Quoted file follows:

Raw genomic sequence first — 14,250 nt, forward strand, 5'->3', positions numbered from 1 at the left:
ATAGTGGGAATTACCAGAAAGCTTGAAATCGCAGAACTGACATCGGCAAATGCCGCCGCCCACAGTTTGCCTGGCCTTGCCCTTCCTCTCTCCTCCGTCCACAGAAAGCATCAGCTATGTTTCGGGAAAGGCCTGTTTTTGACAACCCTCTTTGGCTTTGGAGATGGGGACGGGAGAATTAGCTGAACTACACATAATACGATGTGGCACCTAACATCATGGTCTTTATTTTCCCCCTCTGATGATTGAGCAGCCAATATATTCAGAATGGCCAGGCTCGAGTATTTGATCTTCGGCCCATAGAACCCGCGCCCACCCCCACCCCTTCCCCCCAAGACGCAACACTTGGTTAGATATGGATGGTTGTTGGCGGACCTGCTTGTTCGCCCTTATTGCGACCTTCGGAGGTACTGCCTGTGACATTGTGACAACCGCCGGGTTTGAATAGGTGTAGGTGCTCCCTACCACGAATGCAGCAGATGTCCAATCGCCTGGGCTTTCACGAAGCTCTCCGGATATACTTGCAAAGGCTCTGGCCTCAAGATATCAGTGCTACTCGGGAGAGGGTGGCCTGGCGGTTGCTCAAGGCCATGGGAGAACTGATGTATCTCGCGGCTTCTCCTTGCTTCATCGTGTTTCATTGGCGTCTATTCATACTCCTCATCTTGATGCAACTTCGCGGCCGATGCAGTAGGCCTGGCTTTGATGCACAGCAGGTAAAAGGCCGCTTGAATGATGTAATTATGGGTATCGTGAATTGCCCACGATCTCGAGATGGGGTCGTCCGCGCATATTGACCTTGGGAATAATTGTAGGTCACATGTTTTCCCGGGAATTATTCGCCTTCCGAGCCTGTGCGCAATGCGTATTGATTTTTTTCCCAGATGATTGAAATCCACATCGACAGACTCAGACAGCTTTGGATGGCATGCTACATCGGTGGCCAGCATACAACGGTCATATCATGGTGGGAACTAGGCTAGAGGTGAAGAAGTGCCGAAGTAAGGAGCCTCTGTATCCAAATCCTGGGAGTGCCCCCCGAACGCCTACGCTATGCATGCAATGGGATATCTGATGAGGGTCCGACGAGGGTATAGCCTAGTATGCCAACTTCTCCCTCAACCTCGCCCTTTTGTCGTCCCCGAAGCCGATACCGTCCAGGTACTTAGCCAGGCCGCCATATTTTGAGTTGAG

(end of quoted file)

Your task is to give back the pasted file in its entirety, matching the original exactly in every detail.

Raw genomic sequence first — 14,250 nt, forward strand, 5'->3', positions numbered from 1 at the left:
ATAGTGGGAATTACCAGAAAGCTTGAAATCGCAGAACTGACATCGGCAAATGCCGCCGCCCACAGTTTGCCTGGCCTTGCCCTTCCTCTCTCCTCCGTCCACAGAAAGCATCAGCTATGTTTCGGGAAAGGCCTGTTTTTGACAACCCTCTTTGGCTTTGGAGATGGGGACGGGAGAATTAGCTGAACTACACATAATACGATGTGGCACCTAACATCATGGTCTTTATTTTCCCCCTCTGATGATTGAGCAGCCAATATATTCAGAATGGCCAGGCTCGAGTATTTGATCTTCGGCCCATAGAACCCGCGCCCACCCCCACCCCTTCCCCCCAAGACGCAACACTTGGTTAGATATGGATGGTTGTTGGCGGACCTGCTTGTTCGCCCTTATTGCGACCTTCGGAGGTACTGCCTGTGACATTGTGACAACCGCCGGGTTTGAATAGGTGTAGGTGCTCCCTACCACGAATGCAGCAGATGTCCAATCGCCTGGGCTTTCACGAAGCTCTCCGGATATACTTGCAAAGGCTCTGGCCTCAAGATATCAGTGCTACTCGGGAGAGGGTGGCCTGGCGGTTGCTCAAGGCCATGGGAGAACTGATGTATCTCGCGGCTTCTCCTTGCTTCATCGTGTTTCATTGGCGTCTATTCATACTCCTCATCTTGATGCAACTTCGCGGCCGATGCAGTAGGCCTGGCTTTGATGCACAGCAGGTAAAAGGCCGCTTGAATGATGTAATTATGGGTATCGTGAATTGCCCACGATCTCGAGATGGGGTCGTCCGCGCATATTGACCTTGGGAATAATTGTAGGTCACATGTTTTCCCGGGAATTATTCGCCTTCCGAGCCTGTGCGCAATGCGTATTGATTTTTTTCCCAGATGATTGAAATCCACATCGACAGACTCAGACAGCTTTGGATGGCATGCTACATCGGTGGCCAGCATACAACGGTCATATCATGGTGGGAACTAGGCTAGAGGTGAAGAAGTGCCGAAGTAAGGAGCCTCTGTATCCAAATCCTGGGAGTGCCCCCCGAACGCCTACGCTATGCATGCAATGGGATATCTGATGAGGGTCCGACGAGGGTATAGCCTAGTATGCCAACTTCTCCCTCAACCTCGCCCTTTTGTCGTCCCCGAAGCCGATACCGTCCAGGTACTTAGCCAGGCCGCCATATTTTGAGTTGAG